The Federal Highway Policy is an Act of the United States Congress that aims at providing guidance on the construction of the nationwide network of highways. The policy has undergone several amendments since its inception in 1916. It gives mandate to the Highway Committee to make recommendations on strategies and actions on all matters concerning highways, bridges, interstate connectivity, weight and size of user vehicles, and any other relevant highway technologies (Weingroff, 2011). The committee also devises the highway fees and toll taxes in all national highways as well as administers the funding programs to the states; this helps in the construction process and enables efficient traffic operations of highways.
The Federal Highway Policy history dates back to the passing of the Federal Aid Road Act of 1916, which set aside funds for a five-year period for states to construct and improve the existing highways. With the expiry of the mandate of this Act, a new one was enacted in 1921 with a similar mandate, but with more funding. In addition to the original mandate, the 1921 Act sought to administer a coherent highway network between the states under the national road grid plan (Schwantes, 2003). New highway constructions would meet national defense strategy and correspond to the economic purpose. The construction of highways and advancement of economic status of the United States brought an increase in the number of vehicles using the roads over the years. Federal Highway Policy has maintained some of its original mandates and incorporated the new ones. The Act has contributed to the ideals of federalism by mandating funding and administration of highway construction and maintenance between the Federal States and individual states.
The Highway Policy has its strong and weak administrative and implementation points. The policy has been too complicated in defining the mandate of the Federal and State government responsibilities. The largest proportion of the funds to finance the implementation of the policy is derived from the gas taxes. The volatility of the gasoline prices adversely affects the funding for the maintenance and construction of highways. The State governments can also not implement individual Federal highway policies without invoking the provisions of the federal highway policy (McNichol, 2006). The policy has its strong administrative and implementation effectiveness. In financing the construction and maintenance of the highways, 70 percent of the finances are sourced from user fees in the form of gasoline taxes. This has provided an effective and equitable tax regime.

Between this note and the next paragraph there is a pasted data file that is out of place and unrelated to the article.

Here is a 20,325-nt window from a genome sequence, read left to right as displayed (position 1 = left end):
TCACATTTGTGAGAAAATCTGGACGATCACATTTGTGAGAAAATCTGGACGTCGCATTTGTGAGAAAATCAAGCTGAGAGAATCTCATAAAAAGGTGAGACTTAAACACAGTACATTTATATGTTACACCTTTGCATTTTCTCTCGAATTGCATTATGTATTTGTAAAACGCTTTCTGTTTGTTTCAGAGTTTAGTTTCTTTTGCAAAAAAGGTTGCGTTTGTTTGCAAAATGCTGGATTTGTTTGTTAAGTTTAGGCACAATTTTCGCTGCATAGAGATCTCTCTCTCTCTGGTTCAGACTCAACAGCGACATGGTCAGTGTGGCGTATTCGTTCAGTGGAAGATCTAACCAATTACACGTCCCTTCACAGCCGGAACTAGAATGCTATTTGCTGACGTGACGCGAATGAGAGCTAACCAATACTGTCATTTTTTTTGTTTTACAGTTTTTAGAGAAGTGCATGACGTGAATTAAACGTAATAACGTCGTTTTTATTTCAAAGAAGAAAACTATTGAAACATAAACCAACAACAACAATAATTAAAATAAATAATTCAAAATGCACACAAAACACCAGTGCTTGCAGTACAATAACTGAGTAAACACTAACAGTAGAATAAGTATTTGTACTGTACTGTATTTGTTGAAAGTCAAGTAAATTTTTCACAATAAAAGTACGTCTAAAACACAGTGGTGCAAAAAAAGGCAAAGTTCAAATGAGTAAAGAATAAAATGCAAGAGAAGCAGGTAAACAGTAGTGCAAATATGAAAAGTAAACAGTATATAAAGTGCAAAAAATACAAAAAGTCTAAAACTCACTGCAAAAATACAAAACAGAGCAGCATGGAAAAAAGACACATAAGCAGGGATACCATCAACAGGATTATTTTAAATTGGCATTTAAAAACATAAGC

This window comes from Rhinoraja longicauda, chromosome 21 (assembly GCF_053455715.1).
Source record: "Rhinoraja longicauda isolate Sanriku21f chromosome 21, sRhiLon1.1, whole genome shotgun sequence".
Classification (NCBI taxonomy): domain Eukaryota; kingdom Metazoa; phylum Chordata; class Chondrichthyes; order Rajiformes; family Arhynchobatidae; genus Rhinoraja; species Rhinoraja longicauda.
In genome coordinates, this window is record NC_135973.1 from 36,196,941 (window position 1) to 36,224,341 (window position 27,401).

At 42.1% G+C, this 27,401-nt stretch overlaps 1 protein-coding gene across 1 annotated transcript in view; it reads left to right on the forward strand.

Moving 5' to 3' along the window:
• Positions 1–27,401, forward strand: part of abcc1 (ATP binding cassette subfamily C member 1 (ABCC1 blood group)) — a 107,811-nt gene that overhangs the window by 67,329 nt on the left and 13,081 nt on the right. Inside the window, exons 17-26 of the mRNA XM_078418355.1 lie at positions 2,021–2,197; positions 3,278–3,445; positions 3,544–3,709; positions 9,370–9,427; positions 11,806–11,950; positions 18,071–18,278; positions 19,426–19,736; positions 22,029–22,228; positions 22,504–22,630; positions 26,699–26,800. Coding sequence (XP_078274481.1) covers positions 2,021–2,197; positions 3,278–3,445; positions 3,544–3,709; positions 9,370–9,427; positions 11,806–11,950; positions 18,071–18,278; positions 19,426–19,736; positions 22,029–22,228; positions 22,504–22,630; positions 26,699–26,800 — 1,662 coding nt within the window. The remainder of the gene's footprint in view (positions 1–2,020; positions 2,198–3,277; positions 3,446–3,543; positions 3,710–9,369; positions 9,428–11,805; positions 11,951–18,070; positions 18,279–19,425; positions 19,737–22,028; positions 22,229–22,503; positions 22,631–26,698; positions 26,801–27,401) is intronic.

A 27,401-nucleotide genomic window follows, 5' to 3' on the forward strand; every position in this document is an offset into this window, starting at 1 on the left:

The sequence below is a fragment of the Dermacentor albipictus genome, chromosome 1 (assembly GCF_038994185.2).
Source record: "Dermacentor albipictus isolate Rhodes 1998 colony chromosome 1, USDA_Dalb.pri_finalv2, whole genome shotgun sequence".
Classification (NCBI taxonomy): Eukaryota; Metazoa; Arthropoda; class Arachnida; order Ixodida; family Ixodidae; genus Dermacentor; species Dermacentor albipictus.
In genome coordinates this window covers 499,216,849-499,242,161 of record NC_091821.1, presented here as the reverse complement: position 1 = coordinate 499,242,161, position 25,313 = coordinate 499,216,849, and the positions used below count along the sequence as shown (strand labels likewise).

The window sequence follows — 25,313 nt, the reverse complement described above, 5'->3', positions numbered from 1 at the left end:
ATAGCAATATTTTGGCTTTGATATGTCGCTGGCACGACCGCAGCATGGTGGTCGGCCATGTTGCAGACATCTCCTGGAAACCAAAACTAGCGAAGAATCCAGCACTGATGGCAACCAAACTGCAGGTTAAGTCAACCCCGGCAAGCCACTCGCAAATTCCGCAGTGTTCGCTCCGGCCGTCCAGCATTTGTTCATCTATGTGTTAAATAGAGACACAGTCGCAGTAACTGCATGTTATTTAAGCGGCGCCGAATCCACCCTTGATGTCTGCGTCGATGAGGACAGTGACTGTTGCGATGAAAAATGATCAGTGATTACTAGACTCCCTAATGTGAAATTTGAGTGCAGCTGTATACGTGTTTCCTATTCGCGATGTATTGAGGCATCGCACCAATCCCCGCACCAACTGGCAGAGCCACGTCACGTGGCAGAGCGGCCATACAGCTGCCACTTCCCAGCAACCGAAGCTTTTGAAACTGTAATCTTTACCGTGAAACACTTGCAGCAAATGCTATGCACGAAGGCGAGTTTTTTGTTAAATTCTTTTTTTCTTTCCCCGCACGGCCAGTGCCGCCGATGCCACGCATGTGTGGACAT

The United States federalism depends on the relation between the Federal and State governments. Initially, the State and the Federal governments were two distinct entities with different powers for the common good of people. The Federal government has more express powers bestowed on it by the Constitution. These powers include levying taxes, declaring wars, and regulating interstate and foreign commerce (Weingroff, 2011). The state governments, on the other hand, exercise reserved powers, which should be consistent with the Constitution. The Federal Highway Policy was enacted by an Act of Congress to oversee the construction and administration of the federal highways. The policy gave the State governments the mandate to formulate laws and levy taxes as stipulated by the policy (Petroski, 2006). For example, the state governments charge taxes within their administrative jurisdiction as stipulated by the policy and submit the funds to the Federal government for allocation purposes. The policy is consistent with the constitutional framework of federalism of the United State of America.